Want to eat a lily bulb? No? How about an arbutus?
Edible lily bulb -top view
Ok, so it’s not really that weird, just a bit interesting, but long-time visitors to the blog will know how much I luuurve alliteration. And I so wish I’d though of it first but you can check out a whole host of Weird Food Wednesday posts over at Me Hungry (where I pinched the idea, ta!).
Back to these
Edible lily bulb - base (covered in saw dust)
According to the vegetable stall “uncle”, the bulbs came from Hokkaido, Japan and could be eaten raw or cooked. We were told to handle the bulbs as gently as possible (they are sold individually packed in sawdust) and to “peel” the individual bulblets off, rather than use a knife. “Add it only at the last minute,” we were warned, as prolonged cooking can cause the bulbs to disintegrate.
All this was sounding too difficult so I let Mum buy some bulbs to take home with her. Unfortunately for mum, and luckily for you blog readers, she totally forgot the package and left it in my fridge.
I had to find a way to cook the bulb that would ensure maximum “eaten-ness” by the family. A stir-fry sounded pretty safe. First though, I tasted a bit of the bulb raw. The taste and texture reminded me of water chestnuts but not as sweet - crunchy, mild and pleasant tasting with a bit of “earth”. If you’re familiar with jicama/ yam bean, you’ll get what I’m talking about.
The resulting green bean, carrot, chicken and lily bulb stir-fry went down relatively well with the family. The texture changes considerably when cooked and the sweetness disappears. I was terrified of overcooking the lily bulb so I think it was a little “under” and the texture was a bit “sticky” - similar to lotus root, or even slightly undercooked potato. Overall, no one hated the dish, but lily bulb isn’t exactly something everyone wants me to hunt down and cook again as soon as possible. It was really more of a novelty dish for us. Perhaps I should have prepared the bulb a different way to
extract maximum enjoyment?
I still have one bulb left in the fridge but I’m going to plant it in a pot and see what comes up :)
The arbutus though, was a different story. We really liked these and just ate them fresh. The taste is tart and sweet at the same time. The texture though is what makes it so interesting. Even though it looks “hairy”, each individual “hair” is actually fleshy and quite firm, giving it a very appealing mouth-feel. In fact, I think the arbutus is a type of berry (the plant is also known as a strawberry tree) which is why the texture reminds me of a firm mulberry. Unlike most berries, the arbutus has a little green seed in the middle. Overall a very exciting find and I’ll definitely get more of these when I see them.
As you can probably tell, I am totally enjoying my wet market expeditions. Not only are there interesting finds to be made, the stall holders are real characters. Once you frequent a stall a few times, they treat you very well and even start to offer advice on how you should cook whatever it is you are buying from them that day. I even scored a free bag of spice mix from the spice store “uncle” after confiding that my kids couldn’t handle the heat of chillies. “I’ll make you a special blend just for kids,” he assured me and deftly placed teaspoons and half teaspoons of various ground spices into a bag.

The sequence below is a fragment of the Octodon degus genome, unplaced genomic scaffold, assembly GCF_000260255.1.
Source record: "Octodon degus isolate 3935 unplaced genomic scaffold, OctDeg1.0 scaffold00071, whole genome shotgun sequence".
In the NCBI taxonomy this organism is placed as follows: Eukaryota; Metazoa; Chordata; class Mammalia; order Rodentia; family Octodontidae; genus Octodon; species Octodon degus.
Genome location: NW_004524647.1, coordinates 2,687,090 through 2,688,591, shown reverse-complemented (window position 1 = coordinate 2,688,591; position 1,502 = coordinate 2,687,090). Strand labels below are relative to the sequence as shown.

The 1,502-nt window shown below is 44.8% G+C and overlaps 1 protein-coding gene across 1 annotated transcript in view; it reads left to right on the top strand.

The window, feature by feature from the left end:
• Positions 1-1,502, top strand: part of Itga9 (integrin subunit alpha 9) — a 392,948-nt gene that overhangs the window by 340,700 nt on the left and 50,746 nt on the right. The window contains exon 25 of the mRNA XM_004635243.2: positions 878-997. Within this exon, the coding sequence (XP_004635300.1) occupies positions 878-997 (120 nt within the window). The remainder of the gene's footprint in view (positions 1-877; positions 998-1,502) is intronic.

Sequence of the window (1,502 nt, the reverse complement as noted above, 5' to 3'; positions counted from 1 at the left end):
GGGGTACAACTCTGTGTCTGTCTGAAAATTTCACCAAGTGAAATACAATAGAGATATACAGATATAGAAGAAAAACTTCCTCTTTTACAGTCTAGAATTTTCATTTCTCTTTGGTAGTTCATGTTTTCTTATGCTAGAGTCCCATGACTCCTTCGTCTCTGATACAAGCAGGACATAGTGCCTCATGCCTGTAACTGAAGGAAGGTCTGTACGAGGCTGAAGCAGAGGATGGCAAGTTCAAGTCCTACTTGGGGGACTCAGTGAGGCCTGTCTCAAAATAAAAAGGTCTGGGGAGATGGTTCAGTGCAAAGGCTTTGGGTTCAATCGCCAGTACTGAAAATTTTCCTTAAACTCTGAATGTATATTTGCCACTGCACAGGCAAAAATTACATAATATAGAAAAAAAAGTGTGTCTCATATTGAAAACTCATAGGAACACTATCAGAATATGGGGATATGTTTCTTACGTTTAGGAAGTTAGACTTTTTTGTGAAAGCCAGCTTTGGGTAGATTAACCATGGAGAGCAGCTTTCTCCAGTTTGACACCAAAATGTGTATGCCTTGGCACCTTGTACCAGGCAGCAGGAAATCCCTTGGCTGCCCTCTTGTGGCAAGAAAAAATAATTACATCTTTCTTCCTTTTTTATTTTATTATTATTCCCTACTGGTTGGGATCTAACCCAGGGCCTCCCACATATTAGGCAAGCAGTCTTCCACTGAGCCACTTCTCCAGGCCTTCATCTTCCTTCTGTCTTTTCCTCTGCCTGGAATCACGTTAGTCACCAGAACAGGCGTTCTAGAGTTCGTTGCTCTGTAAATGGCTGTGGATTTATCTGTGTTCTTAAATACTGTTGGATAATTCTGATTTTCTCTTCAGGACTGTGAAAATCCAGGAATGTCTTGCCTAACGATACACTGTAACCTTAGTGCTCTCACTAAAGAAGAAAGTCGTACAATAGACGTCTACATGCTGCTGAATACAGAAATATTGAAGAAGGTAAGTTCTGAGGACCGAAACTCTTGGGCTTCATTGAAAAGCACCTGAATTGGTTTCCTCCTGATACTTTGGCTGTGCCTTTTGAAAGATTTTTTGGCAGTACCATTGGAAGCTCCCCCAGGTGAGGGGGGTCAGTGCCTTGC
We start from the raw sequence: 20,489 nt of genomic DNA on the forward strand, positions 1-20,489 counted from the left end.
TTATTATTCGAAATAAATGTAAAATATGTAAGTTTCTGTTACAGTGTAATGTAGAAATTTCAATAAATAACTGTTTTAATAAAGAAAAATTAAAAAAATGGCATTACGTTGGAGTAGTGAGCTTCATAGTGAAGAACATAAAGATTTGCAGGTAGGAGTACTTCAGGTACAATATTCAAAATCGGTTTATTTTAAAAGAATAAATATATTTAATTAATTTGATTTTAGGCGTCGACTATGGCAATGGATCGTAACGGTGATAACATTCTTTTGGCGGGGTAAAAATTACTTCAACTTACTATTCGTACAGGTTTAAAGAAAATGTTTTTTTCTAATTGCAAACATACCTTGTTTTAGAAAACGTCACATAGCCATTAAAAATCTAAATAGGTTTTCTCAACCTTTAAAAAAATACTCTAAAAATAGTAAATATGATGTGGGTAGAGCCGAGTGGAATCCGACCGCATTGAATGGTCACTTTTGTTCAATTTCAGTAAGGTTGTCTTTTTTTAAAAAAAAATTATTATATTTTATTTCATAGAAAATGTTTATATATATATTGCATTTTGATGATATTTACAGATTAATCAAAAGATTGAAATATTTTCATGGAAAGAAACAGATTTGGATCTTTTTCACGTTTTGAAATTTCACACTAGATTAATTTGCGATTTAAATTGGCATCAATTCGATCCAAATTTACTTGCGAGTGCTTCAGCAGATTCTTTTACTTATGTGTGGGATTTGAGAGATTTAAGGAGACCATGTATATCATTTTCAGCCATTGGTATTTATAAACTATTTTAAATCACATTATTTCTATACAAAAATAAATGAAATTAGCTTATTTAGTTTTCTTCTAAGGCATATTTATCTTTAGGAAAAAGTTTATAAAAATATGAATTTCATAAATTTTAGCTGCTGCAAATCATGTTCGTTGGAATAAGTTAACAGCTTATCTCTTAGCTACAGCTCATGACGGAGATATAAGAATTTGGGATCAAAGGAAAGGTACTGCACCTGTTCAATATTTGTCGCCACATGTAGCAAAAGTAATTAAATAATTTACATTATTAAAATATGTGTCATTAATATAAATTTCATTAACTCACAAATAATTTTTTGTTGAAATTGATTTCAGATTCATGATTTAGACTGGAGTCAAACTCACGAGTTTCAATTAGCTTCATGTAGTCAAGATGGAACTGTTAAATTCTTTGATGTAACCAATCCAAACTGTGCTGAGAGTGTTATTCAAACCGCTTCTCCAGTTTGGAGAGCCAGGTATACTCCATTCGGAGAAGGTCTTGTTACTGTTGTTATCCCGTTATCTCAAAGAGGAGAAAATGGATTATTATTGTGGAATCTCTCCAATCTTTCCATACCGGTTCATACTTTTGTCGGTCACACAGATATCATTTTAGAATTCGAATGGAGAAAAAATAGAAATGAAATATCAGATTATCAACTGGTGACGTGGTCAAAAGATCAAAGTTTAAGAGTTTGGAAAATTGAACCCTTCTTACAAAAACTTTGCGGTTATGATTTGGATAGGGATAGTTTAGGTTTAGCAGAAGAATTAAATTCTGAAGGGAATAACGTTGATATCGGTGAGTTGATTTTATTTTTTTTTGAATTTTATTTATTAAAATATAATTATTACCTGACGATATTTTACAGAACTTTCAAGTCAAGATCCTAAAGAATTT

"Magic" spice blend
Then he launched into a very detailed explanation of how to cook a mild chicken curry with the spice mix - this involved first marinading some chicken with a bit of the mix, then frying a little bit more of the spice mix with onions, then tipping the rest of mix form the bag into the rapidly boiling curry at the correct moment. Intrigued, I followed his instructions to the letter (although I did end up not tipping all the spice mix in for fear it would be too spicy for the kids), and voila, delicious curry that the kids actually ate! I did have to dollop some plain yoghurt on for MC Junior because it was still a a teeny bit fiery, but at least it’s a start :)
Thanks for stopping by and if you are interested in contributing anything for Muhibbah Malaysian Monday, do remember to send your entries to Shannon from Just As Delish who will be our host for the month of June: shannoncclim(at)gmail(dot)com
Take care and see you soon!
Btw - sorry for the photo quality, my poor, darling G10 is being repaired (the lens just decided to quit one day) so I’ve resorted to the iPhone for all pics. Hopefully G10 will be back shortly...
PS - if you are contemplating eating lily bulbs, please check to make sure they're edible as some varieties of lily can be poisonous!